I was always the kid with a book under my nose. During summer break I would consume books in the same way I would consume pickles--one after another, an endless appetite. In fact, books and pickles were often in my hands at the same time. With a book in my left hand and a whole pickle in my right, I would sit on the green swing-set in our backyard and read all afternoon, snacking on pickles.
Then there was the time I went to Las Vegas on a practically-all-expenses-paid birthday trip for my best friend Abbie. Her dad, our host, is a Vegas expert and took us to lunch at Stage Deli. I can't remember which casino it was in (anyone know?) and we had an assortment of all-things-pickled as an appetizer at our table. I didn't know you could pickle just about anything. My love affair with pickles of any kind was reaffirmed. Adults love pickles too.
I think this passion for pickles runs deep through my veins. My grandma always tells stories about her father tipping the pickle jar back to get the last drops of juice. Tim's grandmother Patsy makes legendary pickles. When we were at our family reunion earlier this month, his grandpa Pete was telling stories about a seven-or-eight-year-old Tim and his cousin Nick slicing cucumbers straight from Pete's garden, readying the vegetables for Patsy's family recipe. It makes sense to me that our grandparents and great grandparents would be fond of pickles. Pickling is a great way to preserve produce in order to have some vegetables during the off-season.
I gave you a sneak peak two days ago and I'm happy to report that my first venture into pickling was a huge success. This recipe was a good baby step into making pickles, and the incredibly tasty results have given me confidence to try more recipes and techniques.
After a bit of googling I learned that our cucumbers were less than ideal for making into pickles. The fact that they had begun turning white means that they would have a lot of seeds--apparently undesirable in pickling. Frankly, this didn't bother me at all. I can't remember having seedless pickles? Or even pickles with small seeds. My advice for this recipe is that the amount or size of seeds was not important.
We bought our jars from Meijer. They were in the cooking section and there were stacks and stacks of pint size jars available. We also picked up a Ball Canning starter kit, but we haven't used it yet. (More on Ball and canning coming up--I'm going to a Ball-sponsored luncheon here in Cincinnati to learn how some canning techniques at the end of July!)
To make sure that there was no contamination in the jars or lids, you can run them in the dishwasher with hot water and detergent or just wash them in very hot soapy water in the sink. We let them dry on the counter on a clean paper towel.
While the jars and lids were drying, we sliced the cucumbers into quarters (and some of them into eighths depending on their size). You could also slice them in "chips" like Arena of The Nerd's Wife.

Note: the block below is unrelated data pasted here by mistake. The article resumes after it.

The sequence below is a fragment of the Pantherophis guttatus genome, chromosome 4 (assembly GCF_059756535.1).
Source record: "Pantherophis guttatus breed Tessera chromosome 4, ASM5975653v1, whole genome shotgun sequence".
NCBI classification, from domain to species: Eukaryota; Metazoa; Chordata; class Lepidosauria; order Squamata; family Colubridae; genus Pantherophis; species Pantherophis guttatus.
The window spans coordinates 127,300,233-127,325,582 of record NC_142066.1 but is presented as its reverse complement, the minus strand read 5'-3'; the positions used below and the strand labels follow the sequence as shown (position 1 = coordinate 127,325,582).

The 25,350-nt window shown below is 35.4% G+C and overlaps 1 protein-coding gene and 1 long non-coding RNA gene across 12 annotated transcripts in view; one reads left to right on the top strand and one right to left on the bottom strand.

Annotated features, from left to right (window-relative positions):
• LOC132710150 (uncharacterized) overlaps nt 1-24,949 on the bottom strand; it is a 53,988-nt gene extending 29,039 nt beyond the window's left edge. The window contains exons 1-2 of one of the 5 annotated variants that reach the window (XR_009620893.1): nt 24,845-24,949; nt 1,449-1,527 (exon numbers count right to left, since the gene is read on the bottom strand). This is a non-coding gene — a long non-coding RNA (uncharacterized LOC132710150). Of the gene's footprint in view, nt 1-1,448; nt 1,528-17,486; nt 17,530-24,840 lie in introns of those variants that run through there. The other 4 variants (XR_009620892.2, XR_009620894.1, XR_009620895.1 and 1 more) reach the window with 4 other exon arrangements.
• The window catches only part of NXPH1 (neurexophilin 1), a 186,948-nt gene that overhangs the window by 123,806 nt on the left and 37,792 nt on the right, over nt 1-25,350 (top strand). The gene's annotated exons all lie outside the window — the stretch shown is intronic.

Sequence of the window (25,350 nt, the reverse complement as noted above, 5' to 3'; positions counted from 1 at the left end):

Put a sprig or two of dill in the bottom of each jar. Then start filling the jars with your cucumber spears. We packed as many as we could into each jar.
We ended up filling 4 jars to the brim. I can't really remember how many cucumbers we used--it was probably around 10 but they were really fat. The girth of your cucumbers will determine the number you slice.
Mince up 3 or 4 garlic cloves and sprinkle those on top of the spears. Tim, being the glutton for punishment that he is, wanted to make a jar of spicy dill pickles.
So he dumped some red pepper flakes onto the top of one of the jars (I wouldn't let him do it for any more than one!) and those are an experiment!
In a pitcher, you mix together water, apple cider vinegar, and salt. At first it will be cloudy but when the salt dissolves completely it will be a clear liquid. Pour the liquid over the cucumbers in each jar so that the cucumbers are completely submerged. For us, this solution filled four jars exactly.
And then you put the lids on them and put them in the refrigerator. No boiling water bath. No fuss. Just wait two days and then test. I finally was able to taste them today and I was kind of surprised at how crisp, salty, garlicky, and incredible these were. They were exactly the flavor and texture that I love when I get a pickle at the deli and so simple to make. I tasted one of the spicy spears and they had a hint of spiciness, but I think maybe they just need some more time in the jar with the pepper flakes to marinate.
If you try these out, let me know how it goes!
Refrigerator Dill Pickles
as seen on Annies Eats and adapted from Delicious Meliscious
makes 4 pint-size jars
cucumbers, cut into spears or chips
3-4 garlic cloves, minced
3 tbsp kosher salt
6 tbsp apple cider vinegar
3 cups water
Wash your jars and set aside to dry. In a pitcher, mix together salt, vinegar, and water. At first it may be cloudy but as you mix it will become clear. Put a sprig or two of dill in the bottom of each jar. Add the cucumbers and garlic. Pour the liquid into the jars until the cucumbers are submerged and there is 1/4 inch space at the top. Screw on the lids and refrigerate for 2 days.
Best if eaten within 1 month.
If you prefer a less salty pickle, only use 2 tbsp salt. If you would like to try a spicier pickle, add red pepper flakes and allow to marinate for additional days.